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  • pierrepureur 11:25 pm on August 28, 2014 Permalink | Reply
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    Continuous Architecture Principles (5 of 6) 

    We are almost done with our discussion of the six principles of Continuous Architecture:

    1. Architect Products – not Projects
    2. Focus on Quality Attributes – not on Functional Requirements
    3. Delay design decisions until they are absolutely necessary
    4. Architect for Change – Leverage “The Power of Small”
    5. Architect for Build, Test and Deploy
    6. Model the organization of your teams after the design of the system you are working on

    In the previous two pages, we discussed Principles 1, 2, 3 & 4. This page will discuss Principle 5 – where things get even more interesting

    Principle 5: Architect for Build, Test and Deploy

    So far the first four principles for Continuous Architecture are not specific to projects using the Continuous Delivery approach. This changes with the fifth Principle – “Architect for Build, Test and Deploy”. Adopting a Continuous Delivery model implies that all phases of the Software Development Life Cycle (SDLC) need to be optimized for Continuous Delivery. Adopting an Agile Methodology such as SCRUM is a good first step towards Continuous Delivery – but it’s not enough by itself.

    Let’s use a simple, hypothetical example to illustrate this point. An IT group in a large US Financial Services Corporation has just received a request from their business partners to build and implement a new web-based on-line system to allow prospective customers to compare one of their products to the competitions’ offerings – we will call this the “WebShop” system. They have an excellent track record of delivering projects on time and within budget, and their focus is on stability and security rather than time to market. Major software releases follow a quarterly schedule, while minor releases are delivered on a monthly basis. Historically, they have been using a “waterfall” approach for their Software Development Life Cycle (SDLC), with some recent attempts at moving toward a more iterative approach (really a “fast waterfall”) and even some agile pilots for small projects. Their infrastructure is optimized for this delivery schedule – they use fixed, pre-defined “silos” (common to all applications) for their centralized Quality Assurance (QA) testing group to test the new versions of their application software before it is deployed in production as part of their release schedule.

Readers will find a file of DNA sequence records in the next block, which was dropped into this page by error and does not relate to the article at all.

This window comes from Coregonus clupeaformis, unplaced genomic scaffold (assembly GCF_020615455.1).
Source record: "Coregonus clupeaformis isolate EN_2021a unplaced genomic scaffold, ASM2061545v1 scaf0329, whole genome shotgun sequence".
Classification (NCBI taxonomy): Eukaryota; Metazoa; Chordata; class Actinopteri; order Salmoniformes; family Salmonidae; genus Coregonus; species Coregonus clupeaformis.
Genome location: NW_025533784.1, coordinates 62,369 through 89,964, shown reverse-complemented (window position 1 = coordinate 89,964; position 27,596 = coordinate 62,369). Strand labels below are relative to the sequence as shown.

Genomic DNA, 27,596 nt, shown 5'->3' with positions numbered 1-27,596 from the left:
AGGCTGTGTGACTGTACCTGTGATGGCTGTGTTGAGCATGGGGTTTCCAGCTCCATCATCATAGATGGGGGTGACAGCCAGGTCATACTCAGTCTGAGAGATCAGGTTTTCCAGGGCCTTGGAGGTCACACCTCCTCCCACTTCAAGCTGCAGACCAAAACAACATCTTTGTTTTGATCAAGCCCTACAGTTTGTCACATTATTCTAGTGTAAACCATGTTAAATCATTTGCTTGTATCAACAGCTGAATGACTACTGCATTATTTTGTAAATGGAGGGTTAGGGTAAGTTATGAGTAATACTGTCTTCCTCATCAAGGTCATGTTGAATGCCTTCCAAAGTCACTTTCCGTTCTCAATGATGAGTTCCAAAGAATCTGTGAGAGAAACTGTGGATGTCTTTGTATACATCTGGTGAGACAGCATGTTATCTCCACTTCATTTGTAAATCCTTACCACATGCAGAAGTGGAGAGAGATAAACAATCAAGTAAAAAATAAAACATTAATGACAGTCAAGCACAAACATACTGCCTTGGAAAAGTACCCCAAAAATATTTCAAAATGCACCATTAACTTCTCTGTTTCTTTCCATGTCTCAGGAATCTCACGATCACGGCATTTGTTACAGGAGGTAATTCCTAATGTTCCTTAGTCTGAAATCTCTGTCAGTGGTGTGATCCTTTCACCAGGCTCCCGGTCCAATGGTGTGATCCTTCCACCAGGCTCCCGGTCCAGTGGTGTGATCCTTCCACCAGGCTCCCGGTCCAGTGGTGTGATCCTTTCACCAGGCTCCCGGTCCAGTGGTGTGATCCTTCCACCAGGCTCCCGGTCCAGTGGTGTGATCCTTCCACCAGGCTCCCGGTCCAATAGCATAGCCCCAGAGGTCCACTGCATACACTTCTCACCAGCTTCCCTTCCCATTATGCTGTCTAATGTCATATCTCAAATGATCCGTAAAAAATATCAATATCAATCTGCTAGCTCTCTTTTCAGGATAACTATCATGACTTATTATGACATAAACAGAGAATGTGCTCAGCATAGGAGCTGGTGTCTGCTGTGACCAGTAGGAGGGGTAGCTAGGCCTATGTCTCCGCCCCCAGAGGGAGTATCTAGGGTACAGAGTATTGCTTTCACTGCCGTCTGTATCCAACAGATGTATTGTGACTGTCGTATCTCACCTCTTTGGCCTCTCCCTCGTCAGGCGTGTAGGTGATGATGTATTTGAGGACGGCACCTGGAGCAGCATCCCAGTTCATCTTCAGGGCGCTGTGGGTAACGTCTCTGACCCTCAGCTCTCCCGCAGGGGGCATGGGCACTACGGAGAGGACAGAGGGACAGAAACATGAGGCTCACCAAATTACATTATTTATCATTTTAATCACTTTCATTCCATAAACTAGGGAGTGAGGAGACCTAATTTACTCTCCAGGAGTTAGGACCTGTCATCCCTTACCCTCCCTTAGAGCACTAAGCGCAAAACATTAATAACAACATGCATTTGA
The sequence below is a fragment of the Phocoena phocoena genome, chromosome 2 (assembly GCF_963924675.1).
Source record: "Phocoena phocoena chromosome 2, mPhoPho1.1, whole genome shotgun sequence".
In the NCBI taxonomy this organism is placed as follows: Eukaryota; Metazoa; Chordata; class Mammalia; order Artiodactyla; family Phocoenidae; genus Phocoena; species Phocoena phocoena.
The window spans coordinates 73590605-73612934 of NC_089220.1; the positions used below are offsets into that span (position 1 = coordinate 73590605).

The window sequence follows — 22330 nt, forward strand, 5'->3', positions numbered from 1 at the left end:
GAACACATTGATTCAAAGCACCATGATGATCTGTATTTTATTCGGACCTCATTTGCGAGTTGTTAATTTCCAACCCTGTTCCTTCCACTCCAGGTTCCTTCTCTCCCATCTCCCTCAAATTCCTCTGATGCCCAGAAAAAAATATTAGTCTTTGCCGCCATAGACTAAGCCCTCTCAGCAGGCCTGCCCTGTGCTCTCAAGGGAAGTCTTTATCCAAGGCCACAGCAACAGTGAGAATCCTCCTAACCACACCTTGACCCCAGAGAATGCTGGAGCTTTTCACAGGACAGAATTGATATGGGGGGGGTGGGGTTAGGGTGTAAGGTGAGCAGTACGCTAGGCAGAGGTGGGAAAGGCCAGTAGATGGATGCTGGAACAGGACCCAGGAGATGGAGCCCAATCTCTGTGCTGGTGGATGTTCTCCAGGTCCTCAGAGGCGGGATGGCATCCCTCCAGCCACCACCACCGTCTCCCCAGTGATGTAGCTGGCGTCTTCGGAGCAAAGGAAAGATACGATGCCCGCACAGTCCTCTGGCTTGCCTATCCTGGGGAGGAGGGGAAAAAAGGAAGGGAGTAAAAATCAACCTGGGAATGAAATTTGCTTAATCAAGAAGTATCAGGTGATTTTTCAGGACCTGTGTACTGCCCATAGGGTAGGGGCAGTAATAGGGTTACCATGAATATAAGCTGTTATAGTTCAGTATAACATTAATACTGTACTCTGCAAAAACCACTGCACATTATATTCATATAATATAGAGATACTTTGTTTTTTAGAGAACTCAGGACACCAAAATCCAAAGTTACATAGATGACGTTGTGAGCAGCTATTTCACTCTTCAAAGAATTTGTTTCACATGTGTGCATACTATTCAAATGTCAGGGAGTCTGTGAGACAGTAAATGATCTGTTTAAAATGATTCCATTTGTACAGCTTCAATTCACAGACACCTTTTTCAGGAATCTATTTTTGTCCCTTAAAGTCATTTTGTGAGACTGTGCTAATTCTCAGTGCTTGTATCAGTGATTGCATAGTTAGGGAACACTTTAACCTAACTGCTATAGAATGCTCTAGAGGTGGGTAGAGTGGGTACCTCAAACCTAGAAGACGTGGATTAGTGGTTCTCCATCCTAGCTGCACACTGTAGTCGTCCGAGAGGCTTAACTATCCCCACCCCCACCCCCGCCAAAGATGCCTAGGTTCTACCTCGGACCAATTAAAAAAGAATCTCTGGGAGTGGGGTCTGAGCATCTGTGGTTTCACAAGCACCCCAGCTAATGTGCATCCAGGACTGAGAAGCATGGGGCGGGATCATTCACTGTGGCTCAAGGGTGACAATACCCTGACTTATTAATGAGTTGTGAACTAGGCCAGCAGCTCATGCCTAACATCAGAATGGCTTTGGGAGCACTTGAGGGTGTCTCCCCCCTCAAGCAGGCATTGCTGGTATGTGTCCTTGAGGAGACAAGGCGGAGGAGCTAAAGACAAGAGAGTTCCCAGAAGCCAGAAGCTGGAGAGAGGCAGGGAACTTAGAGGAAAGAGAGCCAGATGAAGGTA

The IT organization decides to use some of the Agile techniques as well as a Continuous Integration[1] approach to building software, and delivers the new system on time, with few defects. Their only concern is that despite adopting Agile techniques and Continuous Integration practices – including some automated tests as part of each build – the vast majority of defects are still found during QA testing. In addition, deployment of application software to the various testing environments and to the production environment is still a long and error prone process.

    After the system has been delivered, their business partners want to quickly make several changes to the user interfaces (UIs), and change some business rules. They also want to have multiple versions of the application in production, to test various hypotheses and understand which UI configuration works better with their target audience (this approach is known as “Champion/Challenger” testing or A/B testing). The IT group discovers that their skills and processes are not well adapted to this new situation. Adopting Agile techniques enables them to optimize the “Design/Build” phase of the SDLC but their cross-system integration, testing and deployment processes (described as the “last mile” in the picture below) remain a bottleneck, and prevent them from achieving their rapid delivery goal.

     Principle 5-1

     Attempts at speeding up existing integration, testing and deployment processes by taking short cuts result in errors and production issues. In effect, they are attempting to force a process designed to release software on a monthly cycle to release on a weekly (or even faster) cadence, and the process is no longer functioning smoothly.

    What could they have done differently? We believe that it is important to design an architecture optimized for the whole SDLC process, not just the “Design/Build” phase of the process. In Continuous Architecture, the architect needs to take into account the integration, testing and deployment requirements – and Use Cases and Scenarios are an excellent way to document those requirements. Each iteration includes a design/build, integration/testing and deployment component.